One of the people organizing youth Ultimate in Maine is summer leaguer Rich Young. He says at least 17 high schools have teams and he regularly gets phone calls from other schools wanting to start their own. “It’s like a ball of wax, getting bigger and bigger. People just want to play,” Young says. “This was the smallest high school tournament we’ll ever see.”
This growth in youth Ultimate is not unique to Maine. Ultimate has been springing up in high schools across the country. Since the UPA hired a full-time director of its youth programs in 2002, its 18-and-under membership has increased eightfold, to about 3700, according to Ryan John, UPA’s communications director. That far outpaces the UPA’s overall membership growth, which has been between 15 to 20 percent every year for the past five years and is now around 22,000. In Maine, Young estimates there are at least 200 high school Ultimate players.
Two of them are Zeb Raszmann and Alex Roy, juniors at Portland’s Deering High School. Both have played pick-up Ultimate in front of their school for a few years, but not until this year had they played organized Ultimate or against teams from other schools. The two are also playing in the summer league for the first time. Raszmann was home-schooled for many years and never played organized sports, but says Ultimate has always been big in that community — perhaps evidence of the sport’s free-spirit draw. Roy, on the other hand, gave up baseball to play Ultimate and says he’ll never go back. “The people who play Ultimate are so friendly and welcoming,” Roy says. “And the idea of a self-refereed sport really appealed to me.” Both expect their newfound love of Ultimate to affect their impending college decisions. “I always look on the brochures to see if they have Ultimate,” Roy says.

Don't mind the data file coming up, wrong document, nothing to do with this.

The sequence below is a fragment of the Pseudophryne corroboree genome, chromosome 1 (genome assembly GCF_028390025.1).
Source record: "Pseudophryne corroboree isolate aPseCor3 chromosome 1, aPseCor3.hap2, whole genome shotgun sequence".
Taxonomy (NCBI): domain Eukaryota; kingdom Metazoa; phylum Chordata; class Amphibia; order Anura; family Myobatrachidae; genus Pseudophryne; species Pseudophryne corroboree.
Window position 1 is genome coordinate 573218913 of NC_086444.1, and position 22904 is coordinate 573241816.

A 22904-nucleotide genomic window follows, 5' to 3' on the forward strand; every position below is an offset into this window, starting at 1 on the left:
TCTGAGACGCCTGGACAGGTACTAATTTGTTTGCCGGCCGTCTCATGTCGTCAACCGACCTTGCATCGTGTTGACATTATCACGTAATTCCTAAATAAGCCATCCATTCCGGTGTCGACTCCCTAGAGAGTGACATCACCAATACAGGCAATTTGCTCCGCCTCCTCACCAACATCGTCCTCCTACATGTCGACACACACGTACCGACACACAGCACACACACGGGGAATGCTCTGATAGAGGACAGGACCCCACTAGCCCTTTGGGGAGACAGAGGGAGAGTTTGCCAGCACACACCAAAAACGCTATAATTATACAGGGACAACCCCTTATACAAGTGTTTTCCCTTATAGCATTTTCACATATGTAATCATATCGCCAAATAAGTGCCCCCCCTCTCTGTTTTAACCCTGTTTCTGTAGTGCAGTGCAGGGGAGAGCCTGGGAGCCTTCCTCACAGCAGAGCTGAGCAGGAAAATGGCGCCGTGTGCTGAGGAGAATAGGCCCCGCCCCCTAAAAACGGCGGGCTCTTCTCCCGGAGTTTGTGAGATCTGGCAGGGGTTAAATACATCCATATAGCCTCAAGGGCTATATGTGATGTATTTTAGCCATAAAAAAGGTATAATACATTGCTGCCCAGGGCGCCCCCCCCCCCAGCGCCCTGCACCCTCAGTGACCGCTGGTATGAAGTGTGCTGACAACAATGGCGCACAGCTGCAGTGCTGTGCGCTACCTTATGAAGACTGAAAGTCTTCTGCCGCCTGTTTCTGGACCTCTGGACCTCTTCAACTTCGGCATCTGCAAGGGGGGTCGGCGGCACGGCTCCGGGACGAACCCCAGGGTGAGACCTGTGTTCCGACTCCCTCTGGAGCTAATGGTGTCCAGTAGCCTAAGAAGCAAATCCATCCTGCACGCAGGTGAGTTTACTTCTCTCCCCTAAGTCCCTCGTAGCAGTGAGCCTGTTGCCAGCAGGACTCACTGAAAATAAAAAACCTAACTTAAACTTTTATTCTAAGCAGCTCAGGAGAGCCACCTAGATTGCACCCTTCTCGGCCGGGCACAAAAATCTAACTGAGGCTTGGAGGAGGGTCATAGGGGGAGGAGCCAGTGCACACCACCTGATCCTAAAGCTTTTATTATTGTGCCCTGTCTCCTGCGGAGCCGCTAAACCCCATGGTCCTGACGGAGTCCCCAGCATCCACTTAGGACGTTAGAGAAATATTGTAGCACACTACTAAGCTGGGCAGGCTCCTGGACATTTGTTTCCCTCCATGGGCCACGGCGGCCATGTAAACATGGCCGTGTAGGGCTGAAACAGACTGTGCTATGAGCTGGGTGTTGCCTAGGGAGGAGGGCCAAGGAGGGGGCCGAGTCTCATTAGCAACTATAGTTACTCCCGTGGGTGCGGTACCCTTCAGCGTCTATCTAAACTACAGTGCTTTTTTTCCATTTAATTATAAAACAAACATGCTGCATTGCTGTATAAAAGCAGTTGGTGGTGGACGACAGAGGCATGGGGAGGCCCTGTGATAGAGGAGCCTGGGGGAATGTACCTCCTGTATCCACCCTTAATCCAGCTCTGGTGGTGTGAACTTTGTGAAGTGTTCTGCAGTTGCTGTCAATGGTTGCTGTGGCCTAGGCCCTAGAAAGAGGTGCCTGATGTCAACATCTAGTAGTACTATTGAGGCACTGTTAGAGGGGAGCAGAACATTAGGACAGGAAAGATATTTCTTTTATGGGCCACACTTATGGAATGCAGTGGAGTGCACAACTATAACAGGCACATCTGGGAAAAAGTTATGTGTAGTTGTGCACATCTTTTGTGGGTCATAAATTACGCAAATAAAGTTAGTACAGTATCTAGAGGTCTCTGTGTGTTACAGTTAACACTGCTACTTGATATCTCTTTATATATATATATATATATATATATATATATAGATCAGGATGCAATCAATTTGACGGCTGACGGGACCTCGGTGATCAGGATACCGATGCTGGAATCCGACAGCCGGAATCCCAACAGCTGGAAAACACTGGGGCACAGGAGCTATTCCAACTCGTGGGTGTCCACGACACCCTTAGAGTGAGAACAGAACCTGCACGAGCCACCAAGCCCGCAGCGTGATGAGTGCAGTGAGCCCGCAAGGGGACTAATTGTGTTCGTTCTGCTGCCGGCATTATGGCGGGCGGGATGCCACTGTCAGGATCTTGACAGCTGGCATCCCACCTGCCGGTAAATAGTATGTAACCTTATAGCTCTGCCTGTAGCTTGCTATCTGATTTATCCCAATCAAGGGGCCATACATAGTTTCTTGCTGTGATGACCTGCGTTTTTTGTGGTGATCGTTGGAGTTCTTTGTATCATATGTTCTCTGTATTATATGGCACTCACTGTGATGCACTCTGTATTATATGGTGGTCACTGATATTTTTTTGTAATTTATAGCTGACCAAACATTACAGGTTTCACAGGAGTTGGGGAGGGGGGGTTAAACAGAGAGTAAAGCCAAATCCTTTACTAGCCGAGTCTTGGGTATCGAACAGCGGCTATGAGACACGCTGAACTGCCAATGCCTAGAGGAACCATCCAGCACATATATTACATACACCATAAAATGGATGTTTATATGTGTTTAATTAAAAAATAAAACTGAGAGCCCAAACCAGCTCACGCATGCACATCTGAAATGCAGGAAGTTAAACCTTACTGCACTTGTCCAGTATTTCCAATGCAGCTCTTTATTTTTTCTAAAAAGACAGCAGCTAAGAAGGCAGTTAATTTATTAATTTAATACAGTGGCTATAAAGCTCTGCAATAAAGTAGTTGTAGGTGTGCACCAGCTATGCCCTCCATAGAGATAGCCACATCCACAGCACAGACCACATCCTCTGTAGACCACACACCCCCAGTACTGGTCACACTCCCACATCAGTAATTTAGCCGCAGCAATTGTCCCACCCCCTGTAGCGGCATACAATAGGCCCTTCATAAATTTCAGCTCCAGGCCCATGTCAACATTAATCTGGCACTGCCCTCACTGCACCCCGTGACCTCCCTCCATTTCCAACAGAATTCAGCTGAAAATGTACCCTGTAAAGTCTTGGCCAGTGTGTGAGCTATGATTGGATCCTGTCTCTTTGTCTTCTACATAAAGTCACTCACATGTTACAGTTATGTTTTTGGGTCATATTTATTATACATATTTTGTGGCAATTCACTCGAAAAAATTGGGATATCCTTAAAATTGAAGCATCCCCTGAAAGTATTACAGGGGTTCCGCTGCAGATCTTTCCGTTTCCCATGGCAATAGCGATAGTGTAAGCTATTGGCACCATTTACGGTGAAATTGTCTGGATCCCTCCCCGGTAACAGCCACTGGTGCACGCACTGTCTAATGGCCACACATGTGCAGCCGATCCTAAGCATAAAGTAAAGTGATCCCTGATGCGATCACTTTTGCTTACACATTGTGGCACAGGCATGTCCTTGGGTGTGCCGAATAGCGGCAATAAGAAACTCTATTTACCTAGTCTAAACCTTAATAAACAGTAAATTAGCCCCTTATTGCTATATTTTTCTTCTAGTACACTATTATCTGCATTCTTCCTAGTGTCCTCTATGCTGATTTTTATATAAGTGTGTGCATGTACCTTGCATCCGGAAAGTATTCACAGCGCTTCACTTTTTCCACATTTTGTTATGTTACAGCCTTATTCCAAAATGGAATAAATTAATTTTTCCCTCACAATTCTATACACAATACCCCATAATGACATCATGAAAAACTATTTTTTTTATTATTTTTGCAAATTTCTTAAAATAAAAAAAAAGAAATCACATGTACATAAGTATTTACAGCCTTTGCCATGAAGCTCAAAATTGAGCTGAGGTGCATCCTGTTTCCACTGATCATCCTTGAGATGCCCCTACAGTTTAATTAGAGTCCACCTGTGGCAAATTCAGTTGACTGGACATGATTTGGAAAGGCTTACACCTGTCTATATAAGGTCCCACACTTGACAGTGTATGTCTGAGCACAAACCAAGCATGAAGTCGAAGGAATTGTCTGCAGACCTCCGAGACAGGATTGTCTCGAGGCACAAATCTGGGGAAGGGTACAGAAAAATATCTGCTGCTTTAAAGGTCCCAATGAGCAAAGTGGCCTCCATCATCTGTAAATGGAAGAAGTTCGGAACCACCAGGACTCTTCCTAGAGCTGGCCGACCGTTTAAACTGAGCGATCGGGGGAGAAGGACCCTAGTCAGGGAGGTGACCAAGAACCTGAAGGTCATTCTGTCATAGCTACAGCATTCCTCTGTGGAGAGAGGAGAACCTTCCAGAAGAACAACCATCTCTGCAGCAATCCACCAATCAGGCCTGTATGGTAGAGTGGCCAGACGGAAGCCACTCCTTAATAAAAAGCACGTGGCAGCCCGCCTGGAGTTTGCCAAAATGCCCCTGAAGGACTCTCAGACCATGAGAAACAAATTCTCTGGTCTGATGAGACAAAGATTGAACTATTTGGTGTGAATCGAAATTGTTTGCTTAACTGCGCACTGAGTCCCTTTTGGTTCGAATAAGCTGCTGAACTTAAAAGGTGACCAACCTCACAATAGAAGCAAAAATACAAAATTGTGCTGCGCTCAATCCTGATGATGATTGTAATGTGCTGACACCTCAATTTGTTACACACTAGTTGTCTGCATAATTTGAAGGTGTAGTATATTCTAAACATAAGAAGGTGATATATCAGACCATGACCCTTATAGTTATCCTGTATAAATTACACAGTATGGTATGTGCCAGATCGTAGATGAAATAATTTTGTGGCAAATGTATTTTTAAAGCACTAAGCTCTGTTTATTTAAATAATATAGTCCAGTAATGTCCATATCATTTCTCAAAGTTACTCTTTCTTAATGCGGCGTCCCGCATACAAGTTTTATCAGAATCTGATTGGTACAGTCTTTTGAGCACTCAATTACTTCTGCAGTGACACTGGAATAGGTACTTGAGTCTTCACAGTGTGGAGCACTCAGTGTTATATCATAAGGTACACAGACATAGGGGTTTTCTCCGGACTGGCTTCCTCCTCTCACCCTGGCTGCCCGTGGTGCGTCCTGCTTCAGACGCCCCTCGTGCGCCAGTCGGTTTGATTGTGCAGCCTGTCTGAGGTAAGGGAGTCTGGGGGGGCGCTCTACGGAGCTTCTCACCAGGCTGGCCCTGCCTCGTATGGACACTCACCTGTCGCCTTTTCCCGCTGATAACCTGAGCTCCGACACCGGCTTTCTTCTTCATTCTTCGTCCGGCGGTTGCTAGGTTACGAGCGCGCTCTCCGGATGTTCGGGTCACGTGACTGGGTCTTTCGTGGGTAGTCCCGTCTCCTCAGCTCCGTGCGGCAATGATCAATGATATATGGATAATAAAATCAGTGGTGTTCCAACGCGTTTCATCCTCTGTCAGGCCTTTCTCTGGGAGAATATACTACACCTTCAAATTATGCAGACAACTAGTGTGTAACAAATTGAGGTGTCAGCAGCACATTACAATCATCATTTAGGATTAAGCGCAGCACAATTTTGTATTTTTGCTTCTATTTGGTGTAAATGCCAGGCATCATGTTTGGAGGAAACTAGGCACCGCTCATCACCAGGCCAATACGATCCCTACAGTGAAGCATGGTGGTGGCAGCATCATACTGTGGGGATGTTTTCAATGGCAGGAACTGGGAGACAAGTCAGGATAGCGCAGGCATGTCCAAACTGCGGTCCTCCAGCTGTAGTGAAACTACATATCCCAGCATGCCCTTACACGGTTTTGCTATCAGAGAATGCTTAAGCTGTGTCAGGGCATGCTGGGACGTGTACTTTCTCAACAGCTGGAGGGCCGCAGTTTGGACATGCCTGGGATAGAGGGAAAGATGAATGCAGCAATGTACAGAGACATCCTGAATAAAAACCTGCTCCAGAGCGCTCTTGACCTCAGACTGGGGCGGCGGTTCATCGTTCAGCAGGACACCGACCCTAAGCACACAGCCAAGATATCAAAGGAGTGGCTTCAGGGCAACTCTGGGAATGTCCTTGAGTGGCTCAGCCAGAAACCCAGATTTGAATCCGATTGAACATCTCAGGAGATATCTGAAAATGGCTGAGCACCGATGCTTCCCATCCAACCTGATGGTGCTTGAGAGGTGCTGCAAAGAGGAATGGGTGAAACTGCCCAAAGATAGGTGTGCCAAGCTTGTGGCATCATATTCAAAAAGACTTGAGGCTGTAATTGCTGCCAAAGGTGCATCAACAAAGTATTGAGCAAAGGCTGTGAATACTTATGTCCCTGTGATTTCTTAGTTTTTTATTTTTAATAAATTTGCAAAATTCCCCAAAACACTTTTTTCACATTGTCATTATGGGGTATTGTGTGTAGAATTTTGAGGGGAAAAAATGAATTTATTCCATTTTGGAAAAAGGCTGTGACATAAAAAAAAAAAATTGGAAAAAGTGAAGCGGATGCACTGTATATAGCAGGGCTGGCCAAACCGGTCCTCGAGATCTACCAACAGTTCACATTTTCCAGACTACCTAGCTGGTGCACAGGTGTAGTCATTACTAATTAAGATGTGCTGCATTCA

So far, none of the Maine high school teams are varsity sports. Some are considered clubs and others are not officially affiliated with the schools. But Pozzy says it’s only a matter of time until Maine high schools follow the lead of some high schools in the country, such as Amherst Regional High School in Massachusetts, where Ultimate has been a varsity sport for years. Until that happens the Ultimate team from Brunswick High School still has a large trophy, sent by the UPA, with no school trophy case to display it in.
For Pozzy, watching the high school tournament was “very much a life dream of mine happening, and I’m walking out and seeing it happen, and I didn’t have to do any of it,” he says. “These people, they don’t know it, but they’re all working for me. They’re building the foundation of what is the future. I walked around in a daze the whole time.”
STRIKE A POSE: The author (left) doesn't quite make it in time.
That future Pozzy sees is a world where Ultimate will be on TV, have major sponsors and be as big as some current mainstream sports. In the grand scheme of things the sport is still young, Pozzy points out, only about 40 years old. “Ultimate is going to be big leagues eventually, probably 20 more years, 15 more years, maybe 25. I don’t know what the number is, but it’s still a ways out there. If it’s not as big as football or basketball, it’s certainly going to be bigger than lacrosse and hockey.”